9. Consequent to the report, the A, S. I. accompanied by police constables proceeded to the spot and investigation was started and it was revealed that one Dwarka Dass of village Samnoli in Tehsil Dehiara had two wives. One of them was deceased Yashodha, who did not bear any child, whereas from the other wife he had one daughter, named Bhumeshwari Devi The accused-appellant Santosh Kumari is the daughter of Bhumeshwari Devi. After the death of Dwarka Dass in 1964, Santosh Kumari, being one of the heirs to the estate of her maternal-grand father, started living at village Samnoli. There she de-i veloped intimacy with Ram Swarup. ac-cused-aippellant, who belongs to village Nari, which is quite near to Samnoli. He started frequent visits to the residence of Santosh Kumari. Smt. Yashodha resented these visits. On this, it is stated. Ram Swarup gave her beatings also. The relations, therefore, between Santosh Kumari and Yashodha. became strained. One of the causes leading to the estrangement between Santosh Kumari and the deceased was that the former wanted to sell her share of the property inherited from her deceased husband, but Santosh Kumari did not want that she should alienate the property as she was an heir to the property. It is also alleged that Ram Swarup had held out threats to the deceased earlier to the date of occurrence that she would be done away with in case she did not desist from alienating the property. The deceased had complained of this fact to several other ladies of the village. Besides this, proceedings under Section 107 of the Code of Criminal Procedure had also commenced between the parties.
10. On the intervening night of 30th and 31st of January, 1970, it is said, the two accused were seen coming out of the house of the deceased by one Munshi Ram (PW 1). He had also seen some smoke coming out from the house and the two accused on being questioned told him that accidental fire had broken out in the house and they had put the same under control. It is also further averred by the prosecution that the accused Ram Swarup made disclosure statement about having concealed one Shishi (phial) containing ether near a Gurna bush under a stone on the way to Samnoli and which he could get recovered. Consequent to the disclosure statement on the 6th of March, 1970 the accused got recovered the Shishi. Accord-Ing to the prosecution the accused administered ether to the deceased before she was burnt to death.
11. Further, it is alleged that Munshi Ram (PW 1) who left for Delhi on the 31st of January, 1970, was approached by Ram Swarup accused at the Delhi Railway Station on the 3rd day of his arrival at Delhi and there he fell at his feet and told him that he had knowledge about the night's occurrence and entreated that he should not divulge this fact to any body else. He also confessed that he along with Santosh Kumari had burnt Yashodha alive. That the police had lodged a case against them and that he should protect his honour.
12. The prosecution examined quite a large number of witnesses. The accused also examined two persons in their defence But this defence was not discussed by the learned Sessions Judge, as the same. It appears, was not considered necessary by him.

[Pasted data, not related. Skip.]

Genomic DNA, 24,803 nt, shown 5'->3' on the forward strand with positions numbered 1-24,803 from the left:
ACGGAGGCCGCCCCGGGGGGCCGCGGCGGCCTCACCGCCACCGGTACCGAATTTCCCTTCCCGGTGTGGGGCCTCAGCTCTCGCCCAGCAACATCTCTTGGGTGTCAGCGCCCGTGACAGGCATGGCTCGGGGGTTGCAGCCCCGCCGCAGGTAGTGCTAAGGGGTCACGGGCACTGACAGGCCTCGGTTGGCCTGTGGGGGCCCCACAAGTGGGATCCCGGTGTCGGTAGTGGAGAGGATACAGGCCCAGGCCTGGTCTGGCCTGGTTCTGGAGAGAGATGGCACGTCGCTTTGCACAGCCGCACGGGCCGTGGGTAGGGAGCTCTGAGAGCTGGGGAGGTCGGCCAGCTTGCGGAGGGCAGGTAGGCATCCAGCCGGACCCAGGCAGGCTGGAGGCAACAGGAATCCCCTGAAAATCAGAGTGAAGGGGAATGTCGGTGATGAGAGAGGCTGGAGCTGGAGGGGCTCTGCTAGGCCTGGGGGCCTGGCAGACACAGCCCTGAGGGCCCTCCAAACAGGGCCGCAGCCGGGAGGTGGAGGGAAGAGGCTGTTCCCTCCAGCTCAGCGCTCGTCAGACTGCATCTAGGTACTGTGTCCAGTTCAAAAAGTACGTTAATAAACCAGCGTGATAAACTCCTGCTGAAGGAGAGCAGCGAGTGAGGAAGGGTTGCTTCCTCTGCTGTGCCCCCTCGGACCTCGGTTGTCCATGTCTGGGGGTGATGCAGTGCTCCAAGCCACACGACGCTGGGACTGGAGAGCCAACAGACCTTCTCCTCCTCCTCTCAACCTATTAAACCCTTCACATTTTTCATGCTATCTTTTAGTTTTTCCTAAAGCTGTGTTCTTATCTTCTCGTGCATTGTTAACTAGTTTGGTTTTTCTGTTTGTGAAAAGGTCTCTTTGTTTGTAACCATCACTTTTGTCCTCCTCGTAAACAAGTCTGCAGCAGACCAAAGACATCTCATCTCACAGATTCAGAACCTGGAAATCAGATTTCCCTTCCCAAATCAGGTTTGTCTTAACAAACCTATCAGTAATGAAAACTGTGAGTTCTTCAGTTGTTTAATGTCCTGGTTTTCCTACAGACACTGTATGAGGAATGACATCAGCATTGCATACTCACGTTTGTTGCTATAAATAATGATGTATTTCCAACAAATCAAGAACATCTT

13. The only omnibus witness on whom the prosecution bases its case is the testimony of Shri Munshi Ram (PW 1). He is a witness who deposes to have seen the accused coming out of the house after the occurrence (ii) it is before him at the Delhi Railway Station that Ram Swarup accused-appellant made an extra-judicial confession and (iii) that the Shishi containing ether was recovered in his presence on ttie 6th of March. 1970.
14. lit is not improbable or unnatural that a Derson should be a witness to several facts, but we have to see the facts of each case in order to determine whether the testimony of such an Individual Inspires confidence or not. In the instant case, the occurrence took place at night time. Munshi Ram Is a resident of viBase Dodra. which is at a distance of about li miles from village Samnoli. where the occurrence took place. According to him, on the morning of 30th January. 1970. ha went to Hoshiarpur to purchase ornaments. as there was marriage of the son of his brother-in-law in village Lohara. He returned the same day from Hoshiarpur by a truck at 8 P. M. as he had missed the bus. He reached Bharwain at 10 P- M. From Bharwain he went on foot to Chintpurni. According to him, while one has to go from Ghintpural to Ms village then he has to p>ass by the side of the house of late Shri Dwarka Dass. He passed by the house of Dwarka Dass. at about 11 P. M. and he smelt as if some cloth was burning. Smoke was also coming out of Ihe house.. On this he called out to the inmates of the house. Immediately after he came across Ram Swarmo accused with a torch in his hand followed by Santosh Kumari. On enquiry they informed that Yashodha deceased had gone away somewhere and that her bedding had caught fire. He further on states to have told them to extinguish the fire completely and after that he went to his house.